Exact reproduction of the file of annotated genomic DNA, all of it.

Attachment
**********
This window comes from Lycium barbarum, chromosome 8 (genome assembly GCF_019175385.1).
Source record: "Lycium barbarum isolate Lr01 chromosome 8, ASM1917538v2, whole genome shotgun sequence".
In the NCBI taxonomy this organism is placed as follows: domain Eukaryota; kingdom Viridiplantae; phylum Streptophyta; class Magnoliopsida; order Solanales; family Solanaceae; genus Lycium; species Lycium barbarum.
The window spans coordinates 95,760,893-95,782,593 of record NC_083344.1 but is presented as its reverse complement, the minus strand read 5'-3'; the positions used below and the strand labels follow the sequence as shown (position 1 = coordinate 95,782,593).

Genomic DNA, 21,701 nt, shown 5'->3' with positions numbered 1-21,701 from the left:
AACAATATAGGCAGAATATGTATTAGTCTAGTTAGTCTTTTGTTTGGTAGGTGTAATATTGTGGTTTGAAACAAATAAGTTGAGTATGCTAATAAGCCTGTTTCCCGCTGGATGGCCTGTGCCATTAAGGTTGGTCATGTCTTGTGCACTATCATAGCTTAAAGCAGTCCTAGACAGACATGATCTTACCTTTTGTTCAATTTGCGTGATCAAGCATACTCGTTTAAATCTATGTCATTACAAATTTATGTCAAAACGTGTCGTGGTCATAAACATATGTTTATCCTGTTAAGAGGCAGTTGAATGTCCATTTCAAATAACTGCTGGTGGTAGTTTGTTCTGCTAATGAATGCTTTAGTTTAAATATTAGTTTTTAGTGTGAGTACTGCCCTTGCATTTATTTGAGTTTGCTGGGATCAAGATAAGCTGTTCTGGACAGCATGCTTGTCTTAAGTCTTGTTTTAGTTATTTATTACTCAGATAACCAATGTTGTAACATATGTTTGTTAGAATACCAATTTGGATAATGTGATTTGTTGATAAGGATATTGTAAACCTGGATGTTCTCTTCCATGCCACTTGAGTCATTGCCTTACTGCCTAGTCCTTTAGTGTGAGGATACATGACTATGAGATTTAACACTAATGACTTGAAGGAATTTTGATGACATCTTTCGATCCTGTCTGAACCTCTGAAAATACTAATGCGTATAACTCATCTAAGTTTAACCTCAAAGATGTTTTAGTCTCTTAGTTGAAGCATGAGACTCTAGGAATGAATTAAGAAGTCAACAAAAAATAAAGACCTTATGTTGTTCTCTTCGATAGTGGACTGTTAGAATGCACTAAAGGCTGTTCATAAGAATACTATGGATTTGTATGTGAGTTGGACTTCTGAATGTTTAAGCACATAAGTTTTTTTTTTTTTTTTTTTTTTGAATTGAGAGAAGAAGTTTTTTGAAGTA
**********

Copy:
This window comes from Lycium barbarum, chromosome 8 (genome assembly GCF_019175385.1).
Source record: "Lycium barbarum isolate Lr01 chromosome 8, ASM1917538v2, whole genome shotgun sequence".
In the NCBI taxonomy this organism is placed as follows: domain Eukaryota; kingdom Viridiplantae; phylum Streptophyta; class Magnoliopsida; order Solanales; family Solanaceae; genus Lycium; species Lycium barbarum.
The window spans coordinates 95,760,893-95,782,593 of record NC_083344.1 but is presented as its reverse complement, the minus strand read 5'-3'; the positions used below and the strand labels follow the sequence as shown (position 1 = coordinate 95,782,593).

Genomic DNA, 21,701 nt, shown 5'->3' with positions numbered 1-21,701 from the left:
AACAATATAGGCAGAATATGTATTAGTCTAGTTAGTCTTTTGTTTGGTAGGTGTAATATTGTGGTTTGAAACAAATAAGTTGAGTATGCTAATAAGCCTGTTTCCCGCTGGATGGCCTGTGCCATTAAGGTTGGTCATGTCTTGTGCACTATCATAGCTTAAAGCAGTCCTAGACAGACATGATCTTACCTTTTGTTCAATTTGCGTGATCAAGCATACTCGTTTAAATCTATGTCATTACAAATTTATGTCAAAACGTGTCGTGGTCATAAACATATGTTTATCCTGTTAAGAGGCAGTTGAATGTCCATTTCAAATAACTGCTGGTGGTAGTTTGTTCTGCTAATGAATGCTTTAGTTTAAATATTAGTTTTTAGTGTGAGTACTGCCCTTGCATTTATTTGAGTTTGCTGGGATCAAGATAAGCTGTTCTGGACAGCATGCTTGTCTTAAGTCTTGTTTTAGTTATTTATTACTCAGATAACCAATGTTGTAACATATGTTTGTTAGAATACCAATTTGGATAATGTGATTTGTTGATAAGGATATTGTAAACCTGGATGTTCTCTTCCATGCCACTTGAGTCATTGCCTTACTGCCTAGTCCTTTAGTGTGAGGATACATGACTATGAGATTTAACACTAATGACTTGAAGGAATTTTGATGACATCTTTCGATCCTGTCTGAACCTCTGAAAATACTAATGCGTATAACTCATCTAAGTTTAACCTCAAAGATGTTTTAGTCTCTTAGTTGAAGCATGAGACTCTAGGAATGAATTAAGAAGTCAACAAAAAATAAAGACCTTATGTTGTTCTCTTCGATAGTGGACTGTTAGAATGCACTAAAGGCTGTTCATAAGAATACTATGGATTTGTATGTGAGTTGGACTTCTGAATGTTTAAGCACATAAGTTTTTTTTTTTTTTTTTTTTTTGAATTGAGAGAAGAAGTTTTTTGAAGTA